Battle of the Somme: Courage and sacrifice of fallen recalled

A hundred years on, the men of the 36th (Ulster) Division remembered in Thiepval


The men of the 36th (Ulster) Division were remembered 100 years on in the realm of death now turned into the rolling farmlands of Picardy.

All around the Ulster Tower there are fields of wheat and in those fields are thousands of poppies put there by the hand of nature not men.

The weather on July 1st, 1916, was “heavenly”, as the poet Siegfried Sassoon remembered. It was too good in fact for the German machine-gunners who had the perfect view to cut down the Ulster men.

It was ghastly 100 years on, with heavy rain sending the 3,000 assembled guests at the tower scurrying for shelter.

As the service got under way the sun came out briefly, casting shadows across the now abundant fields of Beaumont Hamel, another abode of death where Irish men from the Inniskillings and the Royal Dublin Fusiliers were slaughtered that July day.

The Prince of Wales and his wife, the Duchess of Cornwall, First Minister of Northern Ireland Arlene Foster and Secretary of State for Northern Ireland Theresa Villiers represented the British government at the Ulster Tower.

Alan McFarland, the chairman of the Somme Association, asked those present to imagine the “sea of carnage and of devastation” that existed 100 years previously, the dead and dying lying out in no man’s land while those surviving cowered in shellholes.


The service at the tower remembered a division overwhelmingly Protestant in composition. Many of those present were Orangemen for whom the visit to Thiepval Wood on July 1st was an annual pilgrimage, though not on this scale before.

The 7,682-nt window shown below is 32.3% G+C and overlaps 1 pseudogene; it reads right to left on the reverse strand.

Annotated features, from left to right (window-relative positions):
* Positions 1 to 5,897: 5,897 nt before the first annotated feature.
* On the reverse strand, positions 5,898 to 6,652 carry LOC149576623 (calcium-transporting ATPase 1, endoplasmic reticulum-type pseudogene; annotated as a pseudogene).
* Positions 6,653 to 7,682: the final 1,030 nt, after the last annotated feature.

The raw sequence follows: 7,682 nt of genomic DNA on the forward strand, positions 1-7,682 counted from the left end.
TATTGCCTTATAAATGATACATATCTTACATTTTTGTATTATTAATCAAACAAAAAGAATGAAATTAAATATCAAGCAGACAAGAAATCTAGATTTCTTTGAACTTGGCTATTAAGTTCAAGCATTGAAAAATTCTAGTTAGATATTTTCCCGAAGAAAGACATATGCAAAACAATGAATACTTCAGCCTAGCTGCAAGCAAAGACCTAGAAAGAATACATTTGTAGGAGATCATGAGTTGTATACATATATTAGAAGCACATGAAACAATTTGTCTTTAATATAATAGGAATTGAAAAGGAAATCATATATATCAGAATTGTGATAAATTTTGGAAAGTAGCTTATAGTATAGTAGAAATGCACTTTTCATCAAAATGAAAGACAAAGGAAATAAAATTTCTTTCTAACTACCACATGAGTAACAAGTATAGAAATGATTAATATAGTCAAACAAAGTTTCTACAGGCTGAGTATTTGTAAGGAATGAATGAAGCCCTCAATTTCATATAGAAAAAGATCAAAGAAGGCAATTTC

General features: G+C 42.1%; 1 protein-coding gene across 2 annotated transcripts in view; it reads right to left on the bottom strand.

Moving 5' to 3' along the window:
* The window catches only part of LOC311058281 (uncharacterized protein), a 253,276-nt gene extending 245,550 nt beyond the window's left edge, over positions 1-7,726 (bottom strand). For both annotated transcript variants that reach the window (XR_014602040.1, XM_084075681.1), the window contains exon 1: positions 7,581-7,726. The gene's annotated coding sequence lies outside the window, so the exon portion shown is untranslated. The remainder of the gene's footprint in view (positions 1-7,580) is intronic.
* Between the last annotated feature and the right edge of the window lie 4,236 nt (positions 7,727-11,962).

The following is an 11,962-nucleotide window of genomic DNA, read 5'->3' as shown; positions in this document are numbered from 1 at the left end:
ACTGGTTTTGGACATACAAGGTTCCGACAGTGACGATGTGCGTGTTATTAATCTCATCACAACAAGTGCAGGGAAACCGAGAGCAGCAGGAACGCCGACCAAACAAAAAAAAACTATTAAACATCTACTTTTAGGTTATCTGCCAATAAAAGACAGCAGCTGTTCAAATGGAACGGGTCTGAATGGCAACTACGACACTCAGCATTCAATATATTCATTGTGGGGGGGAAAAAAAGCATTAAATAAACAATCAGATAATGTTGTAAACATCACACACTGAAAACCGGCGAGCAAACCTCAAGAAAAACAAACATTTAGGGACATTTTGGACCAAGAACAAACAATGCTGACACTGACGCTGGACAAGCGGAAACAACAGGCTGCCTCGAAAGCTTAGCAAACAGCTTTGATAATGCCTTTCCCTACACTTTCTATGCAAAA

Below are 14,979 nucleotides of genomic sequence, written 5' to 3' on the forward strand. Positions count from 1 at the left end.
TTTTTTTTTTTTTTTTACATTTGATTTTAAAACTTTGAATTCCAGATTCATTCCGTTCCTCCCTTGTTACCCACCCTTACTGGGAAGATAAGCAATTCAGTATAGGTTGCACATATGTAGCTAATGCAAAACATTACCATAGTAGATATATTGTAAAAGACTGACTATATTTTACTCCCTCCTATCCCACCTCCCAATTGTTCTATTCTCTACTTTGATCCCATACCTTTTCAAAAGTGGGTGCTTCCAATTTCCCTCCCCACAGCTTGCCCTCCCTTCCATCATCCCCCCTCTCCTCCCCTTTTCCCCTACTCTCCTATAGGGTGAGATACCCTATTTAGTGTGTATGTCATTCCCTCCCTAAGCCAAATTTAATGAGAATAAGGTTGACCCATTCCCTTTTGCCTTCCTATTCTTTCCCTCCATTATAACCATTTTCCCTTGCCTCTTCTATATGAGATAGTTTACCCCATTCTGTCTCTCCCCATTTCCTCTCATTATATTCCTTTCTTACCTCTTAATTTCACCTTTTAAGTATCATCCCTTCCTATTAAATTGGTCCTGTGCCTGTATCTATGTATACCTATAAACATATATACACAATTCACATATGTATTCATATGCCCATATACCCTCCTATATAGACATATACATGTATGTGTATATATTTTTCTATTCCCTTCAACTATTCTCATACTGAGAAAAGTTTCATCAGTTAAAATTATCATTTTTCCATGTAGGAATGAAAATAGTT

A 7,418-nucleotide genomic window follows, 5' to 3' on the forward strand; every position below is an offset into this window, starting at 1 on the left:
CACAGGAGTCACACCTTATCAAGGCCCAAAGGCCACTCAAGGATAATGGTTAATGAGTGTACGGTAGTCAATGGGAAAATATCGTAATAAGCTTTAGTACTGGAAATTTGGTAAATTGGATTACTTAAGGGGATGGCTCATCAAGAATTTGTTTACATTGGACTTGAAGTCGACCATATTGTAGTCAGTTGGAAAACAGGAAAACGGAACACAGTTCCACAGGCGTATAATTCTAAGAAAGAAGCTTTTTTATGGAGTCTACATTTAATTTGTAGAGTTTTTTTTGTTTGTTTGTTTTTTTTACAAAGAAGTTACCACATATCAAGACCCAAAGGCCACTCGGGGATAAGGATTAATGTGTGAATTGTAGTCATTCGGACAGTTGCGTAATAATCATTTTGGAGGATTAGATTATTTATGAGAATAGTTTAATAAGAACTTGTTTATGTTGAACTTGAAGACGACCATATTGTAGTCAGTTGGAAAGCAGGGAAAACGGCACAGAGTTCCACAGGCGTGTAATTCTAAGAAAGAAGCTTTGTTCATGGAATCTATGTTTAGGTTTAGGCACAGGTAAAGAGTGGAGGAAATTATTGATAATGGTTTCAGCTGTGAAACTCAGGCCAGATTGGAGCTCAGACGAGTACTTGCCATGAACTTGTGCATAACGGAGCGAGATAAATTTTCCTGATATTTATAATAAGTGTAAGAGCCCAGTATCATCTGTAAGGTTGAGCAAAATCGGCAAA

One by one the wreaths piled up on the Orange Order memorial to the 36th (Ulster) Division in a garden overlooking Mill Road cemetery and the old German front line. Men from loyal Orange Orders from the North, Scotland and England queued to be photographed at the monument and pay their respects.

This was very much an affirmation of the same British identity that compelled their ancestors to walk into the teeth of the German machine guns suffering, lest we forget, more than 2,000 casualties.

Norman Potts from Shankill Road brought along his 10-year-old grandson Bailey Turkington. Mr Potts remembered his grandfather, also Norman Potts, who survived the horrors of the first day of the Battle of the Somme, and incredibly, signed up to serve in the second World War as well.

Mr Potts said there was a growing realisation in loyalist circles that Catholics too were involved. “You’d think sometimes that only men from the Shankill were involved,” he said. “If you were down in Thiepval Wood, it didn’t matter if you were a Catholic or a Protestant.”


Heather Humphreys

The Duke of Gloucester, the president of the Somme Association, told assembled guests memories of the Somme also belonged to men of the South. He alluded to the Easter Rising and how the aftermath of that rebellion had disenfranchised the memories of those men from a Catholic background and their families, but now they were being remembered too.

On the eve of commemorations for the first day of the Battle of the Somme, a production of Frank McGuinness’s play Observe the Sons of Ulster Marching Towards the Somme played in Amiens. Church of Ireland Primate of All Ireland Dr Richard Clarke spoke of how in the play the Somme becomes an Ulster river like the Lagan, the Foyle or the Bann. “For many people in that province, the Somme and Ulster belongs together. This connectedness is something we celebrate today.”

As the strong wind whistled through the poplar trees, he remembered the “courage, commitment , service and sacrifice” of those who died that day.